The Kirkuk Provincial Council (KPC) ruled yesterday to hold a referendum on the status of the disputed province and annexation by northern Iraq's Kurdistan Regional Government (KRG), in a session boycotted by Turkmen and Arab members.
Rebwar Talabani, the KPC's chairman, at a press conference alongside other Kurdish members, said that the council has transmitted its decision to hold a referendum to the Iraqi federal government. He added that the Iraqi Parliament's decision to use only the Iraqi flag in public institutions will not be recognized.
According to the unilateral decision by the KPC, the status of the city and surrounds, classified as a disputed area in Article 140 of the Iraqi constitution, will be determined by a referendum that will ask whether the central government or the KRG should rule the province. There are 26 Kurdish members in the KPC, with nine Turkmen and six Arab members.
Last Thursday, the Kirkuk governorate requested that the KPC raise the KRG flag alongside the Iraqi flag at local institutions and instated the use of Kurdish alongside Arabic. On Tuesday, the KPC adopted a decision to raise the KRG flag in government buildings in a session boycotted by Arab and Turkmen members.
The Iraqi Parliament decided on Saturday to reject the decision to hoist the flag of the KRG alongside the Iraqi flag at government buildings. The Council of Representatives also ruled to suspend the sale of oil extracted from Kirkuk, noting that the income from Kirkuk's oil belongs to all Iraqis as cited in Article 11 of the Iraqi constitution, adding that it should be distributed equally among the KRG and other Iraqi provinces.
Iraqi Prime Minister Haidar al-Abadi said the KRG's flag has been raised for 10 years in Kirkuk and the issue is now "intentionally being made into a big deal" by some media in order to "overshadow successful operations" of the Iraqi army against Daesh.
The decision sparked widespread criticism in Turkey, with many officials and politicians warning the KRG to avoid unilateral moves on Kirkuk. The Turkish Foreign Ministry expressed concerns about the decision, noting that the unilateral steps regarding the status of Kirkuk will damage dialogue between those representing different ethnic and religious groups, as well as breach the country's constitution.
The flag issue also came at a time when KRG leader Massoud Barzani made remarks on holding a possible referendum on independence at the "earliest time." Turkey's presidential spokesperson Ibrahim Kalın warned that the move would be "wrong," stressing that Turkey, which has cordial ties with the KRG, "disapproves of bringing up such a matter especially in times when regional security risks are at their highest."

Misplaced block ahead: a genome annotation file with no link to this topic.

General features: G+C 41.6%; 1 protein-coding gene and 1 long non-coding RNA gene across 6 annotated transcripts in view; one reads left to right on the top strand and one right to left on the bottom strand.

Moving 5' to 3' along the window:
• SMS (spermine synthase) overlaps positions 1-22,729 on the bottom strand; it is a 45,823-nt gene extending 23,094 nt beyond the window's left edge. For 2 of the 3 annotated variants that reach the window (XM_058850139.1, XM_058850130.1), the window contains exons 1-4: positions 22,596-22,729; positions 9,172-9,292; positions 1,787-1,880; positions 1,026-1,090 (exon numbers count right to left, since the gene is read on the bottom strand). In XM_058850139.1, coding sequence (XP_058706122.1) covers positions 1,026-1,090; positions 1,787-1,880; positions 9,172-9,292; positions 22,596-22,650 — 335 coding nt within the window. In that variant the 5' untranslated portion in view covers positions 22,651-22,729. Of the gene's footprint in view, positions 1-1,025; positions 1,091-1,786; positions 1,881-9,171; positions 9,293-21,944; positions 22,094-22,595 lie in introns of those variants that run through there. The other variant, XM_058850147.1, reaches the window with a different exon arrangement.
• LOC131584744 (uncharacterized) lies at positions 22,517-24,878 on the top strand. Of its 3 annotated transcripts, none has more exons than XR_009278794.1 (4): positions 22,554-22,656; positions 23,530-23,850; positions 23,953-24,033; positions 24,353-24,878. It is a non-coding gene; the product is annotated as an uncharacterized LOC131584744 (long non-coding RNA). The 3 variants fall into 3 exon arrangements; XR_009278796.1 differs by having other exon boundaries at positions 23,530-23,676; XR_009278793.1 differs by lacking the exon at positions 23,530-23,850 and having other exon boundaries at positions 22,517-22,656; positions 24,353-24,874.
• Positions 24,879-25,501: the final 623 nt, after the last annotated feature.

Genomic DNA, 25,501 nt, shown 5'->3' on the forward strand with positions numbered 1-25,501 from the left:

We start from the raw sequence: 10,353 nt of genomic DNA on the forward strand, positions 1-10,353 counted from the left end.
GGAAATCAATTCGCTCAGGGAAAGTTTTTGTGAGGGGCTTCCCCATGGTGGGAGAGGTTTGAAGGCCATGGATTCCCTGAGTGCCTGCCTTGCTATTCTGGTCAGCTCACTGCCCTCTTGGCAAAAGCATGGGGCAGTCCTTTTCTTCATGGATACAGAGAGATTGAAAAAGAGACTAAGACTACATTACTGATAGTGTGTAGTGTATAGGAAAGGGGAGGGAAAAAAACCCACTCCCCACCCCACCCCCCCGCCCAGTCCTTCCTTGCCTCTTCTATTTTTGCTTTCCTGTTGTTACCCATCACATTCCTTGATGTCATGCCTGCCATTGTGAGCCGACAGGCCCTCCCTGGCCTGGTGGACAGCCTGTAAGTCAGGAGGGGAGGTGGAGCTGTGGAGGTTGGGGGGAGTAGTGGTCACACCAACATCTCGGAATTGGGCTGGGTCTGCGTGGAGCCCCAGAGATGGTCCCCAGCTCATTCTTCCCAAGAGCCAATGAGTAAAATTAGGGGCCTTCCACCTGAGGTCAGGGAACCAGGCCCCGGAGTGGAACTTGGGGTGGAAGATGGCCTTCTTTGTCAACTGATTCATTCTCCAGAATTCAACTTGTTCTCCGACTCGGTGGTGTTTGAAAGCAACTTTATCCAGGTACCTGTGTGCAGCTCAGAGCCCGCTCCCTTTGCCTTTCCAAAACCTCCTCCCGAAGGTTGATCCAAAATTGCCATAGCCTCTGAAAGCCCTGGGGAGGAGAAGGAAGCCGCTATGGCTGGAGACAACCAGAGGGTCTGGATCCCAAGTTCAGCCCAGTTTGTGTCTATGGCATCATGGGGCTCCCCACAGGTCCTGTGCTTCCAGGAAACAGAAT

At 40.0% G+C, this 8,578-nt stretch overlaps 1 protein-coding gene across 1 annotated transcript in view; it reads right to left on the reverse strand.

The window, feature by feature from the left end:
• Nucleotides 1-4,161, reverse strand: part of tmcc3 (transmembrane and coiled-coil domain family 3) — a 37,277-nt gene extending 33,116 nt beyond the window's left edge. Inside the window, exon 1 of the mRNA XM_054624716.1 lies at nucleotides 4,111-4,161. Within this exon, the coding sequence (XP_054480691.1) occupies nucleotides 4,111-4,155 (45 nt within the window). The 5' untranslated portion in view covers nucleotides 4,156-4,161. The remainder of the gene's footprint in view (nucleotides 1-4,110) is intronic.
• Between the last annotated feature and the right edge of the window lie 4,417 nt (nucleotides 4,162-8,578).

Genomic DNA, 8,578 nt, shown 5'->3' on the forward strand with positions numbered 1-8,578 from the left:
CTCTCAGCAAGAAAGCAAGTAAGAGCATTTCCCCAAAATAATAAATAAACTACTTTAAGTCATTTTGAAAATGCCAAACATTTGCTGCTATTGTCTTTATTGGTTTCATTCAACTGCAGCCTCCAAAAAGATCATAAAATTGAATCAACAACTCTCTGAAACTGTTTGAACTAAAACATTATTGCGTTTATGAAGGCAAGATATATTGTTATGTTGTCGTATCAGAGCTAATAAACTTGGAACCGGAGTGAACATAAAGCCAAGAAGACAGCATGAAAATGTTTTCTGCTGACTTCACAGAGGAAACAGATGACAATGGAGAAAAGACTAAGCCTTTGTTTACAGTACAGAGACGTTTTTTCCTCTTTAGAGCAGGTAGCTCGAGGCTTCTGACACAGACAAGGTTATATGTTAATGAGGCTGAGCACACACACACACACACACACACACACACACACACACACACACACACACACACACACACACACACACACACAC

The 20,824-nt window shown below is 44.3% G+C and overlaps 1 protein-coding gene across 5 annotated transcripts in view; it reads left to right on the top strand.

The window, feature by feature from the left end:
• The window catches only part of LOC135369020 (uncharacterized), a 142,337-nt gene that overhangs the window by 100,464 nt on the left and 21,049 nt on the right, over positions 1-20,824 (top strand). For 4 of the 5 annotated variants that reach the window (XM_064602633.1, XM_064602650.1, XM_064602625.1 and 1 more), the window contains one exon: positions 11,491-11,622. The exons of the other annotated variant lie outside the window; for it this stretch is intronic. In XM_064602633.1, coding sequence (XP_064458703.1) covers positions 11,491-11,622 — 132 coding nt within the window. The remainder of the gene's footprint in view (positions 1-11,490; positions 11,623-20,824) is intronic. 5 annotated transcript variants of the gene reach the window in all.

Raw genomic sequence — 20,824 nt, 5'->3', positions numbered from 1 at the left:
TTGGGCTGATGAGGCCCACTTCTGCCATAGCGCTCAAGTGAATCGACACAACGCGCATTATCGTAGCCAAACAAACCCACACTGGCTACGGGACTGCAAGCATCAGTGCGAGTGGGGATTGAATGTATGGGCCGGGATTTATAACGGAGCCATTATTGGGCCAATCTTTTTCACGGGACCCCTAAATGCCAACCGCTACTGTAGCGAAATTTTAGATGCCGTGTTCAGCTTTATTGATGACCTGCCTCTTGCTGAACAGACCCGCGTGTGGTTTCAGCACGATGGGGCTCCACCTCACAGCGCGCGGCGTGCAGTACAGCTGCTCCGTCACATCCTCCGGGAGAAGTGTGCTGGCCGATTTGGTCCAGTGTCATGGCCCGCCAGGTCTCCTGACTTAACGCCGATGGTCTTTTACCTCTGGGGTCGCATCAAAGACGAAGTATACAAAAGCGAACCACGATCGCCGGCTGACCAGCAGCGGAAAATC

He further drew attention to the importance of maintaining the territorial integrity of Iraq and noted that "Iraq's possible separation along ethnic and sectarian lines would not only be limited within the territory of Iraq but would rather spread throughout the region and everyone would pay the price for such a move." Kalın also stressed that the matter must be analyzed in this regard.
Meanwhile, the Iranian foreign ministry also said the recent move by the KRG to raise its flag alongside the Iraqi national flag at government buildings is "concerning." Iranian foreign ministry spokesman Behram Kasimi said "raising any flag apart from the Iraqi national one is against the Iraqi constitution and might raise tension in the country" in a statement released Monday on the ministry's website.
Kirkuk is among the territories disputed between the central government and the KRG, which is defined in Article 140 of the Iraqi constitution, adopted after the U.S. invasion of Iraq and toppling of Saddam Hussein. Accordingly, the administrative statuses of these areas were to be determined with referendums by 2007, but the referendums have not yet been held due to political turmoil in the country.
Although the countryside of Kirkuk is predominantly inhabited by Kurds, the city itself is predominantly inhabited by Arabs and Iraqi Turkmens. The region was subject to an Arabization policy during the Baath Party rule, but after 2003 this policy was reversed in favor of Kurds, prompting protests by the local Arab and Turkmen population and raising concerns in Ankara. During the Daesh terrorist group's advance in northwestern Iraq in June 2014, KRG forces assumed control of the city.